Things I never knew about mononucleosis

I haven’t really “thought” about mono (AKA “glandular fever” in the United Kingdom) since I was a teen and some classmates got the “kissing disease” from playing spin the bottle when we were all in ninth grade. Mostly, I just sulked I wasn’t invited to the part where I could have caught proof of my desirability as well. I certainly couldn’t have told you very much about it, because I have never bothered to look for the information. It just wasn’t part of my world and having been with the same wonderful man for fifteen years it wasn’t something I though COULD be an issue.

I was partially right, but a whole lot more wrong.

At the ripe old age of 43 I have been diagnosed with severe mononucleosis. This, of course, spurred me to do some research in the few hours a day I wasn’t sleeping. It turns out that close to 95% of the adult population is carrying the Epstein-Barr virus that causes mono by the time they reach 35 years of age; most people get it when they are little kids and didn’t know it. It is a bit like chicken pox in that the younger you are the less likely it is to show any  really noticeable symptoms. At worst it looks like a cold or flu and the only treatment that can really be given is bed-rest and fluids. When you are between 15-25 and get it for the first time it can be real ugly, with months and months of fever and lethargy and ‘malaise’ – which is the medical term for feeling like death on toast. Once you get the virus, you developing an immunity and can never get it again – but you can still have intermittent periods where you shed the virus and can contaminate others.

It is as rare as a hen’s tooth to get it after the age of 40. This means, in my whole life, I never swapped spit (which includes drinking from someone else’s glass, as in “let me try your margarita”) when they were actively shedding the virus. My ENT (ear, nose & throat doctor) said that I most likely got it from one of my precious daughters 4 to 6 weeks ago, when it would have seemed as if they had a cold or were tired from a busy day. Since mono can transmit via tears, all it would have taken was for me to kiss a tear-stained little cheek after a boo-boo happened.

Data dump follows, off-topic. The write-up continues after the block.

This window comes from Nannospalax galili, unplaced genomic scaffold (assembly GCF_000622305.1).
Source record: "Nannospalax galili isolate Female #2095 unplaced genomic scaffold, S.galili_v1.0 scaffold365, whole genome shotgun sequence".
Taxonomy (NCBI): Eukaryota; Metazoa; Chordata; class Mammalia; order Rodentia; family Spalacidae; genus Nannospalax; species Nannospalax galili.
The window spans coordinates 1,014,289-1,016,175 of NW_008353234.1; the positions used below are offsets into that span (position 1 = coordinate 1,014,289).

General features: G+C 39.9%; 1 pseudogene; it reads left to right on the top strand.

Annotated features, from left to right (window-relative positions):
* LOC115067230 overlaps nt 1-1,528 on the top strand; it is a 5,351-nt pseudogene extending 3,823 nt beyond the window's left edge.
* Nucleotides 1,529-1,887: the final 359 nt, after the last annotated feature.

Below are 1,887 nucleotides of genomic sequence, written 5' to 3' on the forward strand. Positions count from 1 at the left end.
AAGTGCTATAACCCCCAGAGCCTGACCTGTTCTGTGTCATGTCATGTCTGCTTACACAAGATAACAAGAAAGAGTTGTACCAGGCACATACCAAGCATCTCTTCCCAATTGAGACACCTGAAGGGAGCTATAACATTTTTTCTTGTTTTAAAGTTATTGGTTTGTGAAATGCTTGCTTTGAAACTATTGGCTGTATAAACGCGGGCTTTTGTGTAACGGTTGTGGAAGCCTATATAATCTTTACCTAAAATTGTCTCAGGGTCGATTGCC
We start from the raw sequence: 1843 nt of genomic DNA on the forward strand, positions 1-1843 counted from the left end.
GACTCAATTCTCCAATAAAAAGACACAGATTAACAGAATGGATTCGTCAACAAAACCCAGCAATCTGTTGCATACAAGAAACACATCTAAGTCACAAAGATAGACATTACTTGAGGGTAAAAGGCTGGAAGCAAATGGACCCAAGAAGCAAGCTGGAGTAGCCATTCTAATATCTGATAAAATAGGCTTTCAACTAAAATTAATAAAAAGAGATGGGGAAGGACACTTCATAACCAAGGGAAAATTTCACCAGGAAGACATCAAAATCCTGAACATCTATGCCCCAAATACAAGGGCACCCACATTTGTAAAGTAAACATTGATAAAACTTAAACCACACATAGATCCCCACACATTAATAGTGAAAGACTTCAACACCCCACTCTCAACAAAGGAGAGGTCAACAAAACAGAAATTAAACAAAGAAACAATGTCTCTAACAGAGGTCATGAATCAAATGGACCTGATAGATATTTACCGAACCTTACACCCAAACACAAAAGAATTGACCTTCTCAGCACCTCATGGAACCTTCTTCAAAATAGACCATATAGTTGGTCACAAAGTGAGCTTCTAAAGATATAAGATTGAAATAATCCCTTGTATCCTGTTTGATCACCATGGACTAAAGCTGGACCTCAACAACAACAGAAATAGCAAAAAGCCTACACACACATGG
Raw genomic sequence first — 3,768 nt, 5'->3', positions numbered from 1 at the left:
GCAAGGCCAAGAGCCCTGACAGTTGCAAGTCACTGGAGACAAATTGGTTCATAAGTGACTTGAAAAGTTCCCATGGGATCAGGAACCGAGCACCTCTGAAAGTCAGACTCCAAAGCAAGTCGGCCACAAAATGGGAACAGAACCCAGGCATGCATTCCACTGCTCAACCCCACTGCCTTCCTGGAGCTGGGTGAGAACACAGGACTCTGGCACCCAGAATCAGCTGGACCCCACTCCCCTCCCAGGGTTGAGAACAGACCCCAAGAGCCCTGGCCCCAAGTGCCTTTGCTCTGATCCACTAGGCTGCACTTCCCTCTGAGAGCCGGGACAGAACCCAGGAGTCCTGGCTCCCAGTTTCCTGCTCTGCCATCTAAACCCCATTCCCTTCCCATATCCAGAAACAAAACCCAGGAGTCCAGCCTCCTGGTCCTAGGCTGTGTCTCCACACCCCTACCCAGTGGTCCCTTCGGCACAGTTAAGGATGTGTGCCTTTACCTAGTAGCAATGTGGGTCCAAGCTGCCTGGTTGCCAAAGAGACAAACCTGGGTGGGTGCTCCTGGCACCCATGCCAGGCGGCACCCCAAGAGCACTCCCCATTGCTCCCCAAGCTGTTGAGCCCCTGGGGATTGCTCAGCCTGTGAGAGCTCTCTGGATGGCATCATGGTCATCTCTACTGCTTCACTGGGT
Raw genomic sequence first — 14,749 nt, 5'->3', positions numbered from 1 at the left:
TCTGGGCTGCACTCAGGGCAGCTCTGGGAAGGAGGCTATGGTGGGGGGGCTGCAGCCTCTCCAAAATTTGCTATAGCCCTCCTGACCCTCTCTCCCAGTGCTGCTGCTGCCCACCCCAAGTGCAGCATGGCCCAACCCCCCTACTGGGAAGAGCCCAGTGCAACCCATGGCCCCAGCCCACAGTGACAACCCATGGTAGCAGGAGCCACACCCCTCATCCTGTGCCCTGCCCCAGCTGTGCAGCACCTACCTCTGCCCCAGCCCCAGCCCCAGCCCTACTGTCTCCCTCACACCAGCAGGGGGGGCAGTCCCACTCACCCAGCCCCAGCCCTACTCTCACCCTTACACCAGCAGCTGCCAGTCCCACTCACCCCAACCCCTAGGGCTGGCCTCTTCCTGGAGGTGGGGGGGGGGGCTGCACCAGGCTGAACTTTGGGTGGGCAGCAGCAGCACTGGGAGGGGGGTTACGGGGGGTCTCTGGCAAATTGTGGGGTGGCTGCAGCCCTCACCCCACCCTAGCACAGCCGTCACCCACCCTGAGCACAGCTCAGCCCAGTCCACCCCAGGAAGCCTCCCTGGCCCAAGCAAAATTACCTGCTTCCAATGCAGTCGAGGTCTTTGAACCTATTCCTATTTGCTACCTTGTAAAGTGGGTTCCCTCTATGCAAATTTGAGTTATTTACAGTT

Again, like chicken pox, to get it when you are older means the symptoms can be severe. My tonsils were touching behind my uvula and I was sputtering because I couldn’t drink water without it slipping into my windpipe. It felt as though sea sponges full of razor blades had colonized my throat and were plotting my death. My body ached like I had been trampled by a rugby team and I had a constant low-grade fever. At first I thought I had step, then tonsillitis, but when the second round of hard-core antibiotics didn’t make a dent in my illness and my cervical lymph nodes swelled up like ostrich’s eggs I went to an ENT because something was clearly not good. He informed me I had mono, ordered a blood test to prove it, and then started me on corticosteroids. They use steroids only in the most extreme cases, because the ‘roids often do more harm than good, but my tonsils needed to return to some form of normal shape pronto and justified the meds.

Well, praise the prednisone, I can ingest fluids without strangling myself once more. Yay!  I have also spent 40 of the last 48 hours asleep, and feel much better now.

It is only on the other side that I am realizing how much my memory and ability to THINK were compromised by the mono. I have been in a fog – almost like I had a concussion – since mid-January. I could not seem to remember anything and kept thinking I had taken care of things which I had not. When I would talk to people, I had a hard time keeping track of what they were saying and I kept ‘losing’ words on the tip of my tongue. I had to re-read everything I wrote multiple times to sort out the typos or missing modifiers. I was too sick to even notice that I was abnormally feather-brained, even for me.

I am very grateful to be on the mend. However, severe cases can have relapses for up to six months so I’ll have to watch out for the lethargy creeping back.

Speaking of which – a nap sounds lovely right now.

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One thought on “Things I never knew about mononucleosis


  1. Glad you’re on the mend. And thanks for the information. I didn’t know most of this. I had it as a pre-schooler, so I guess I’m lucky. Take care of yourself and enjoy that nap. 🙂

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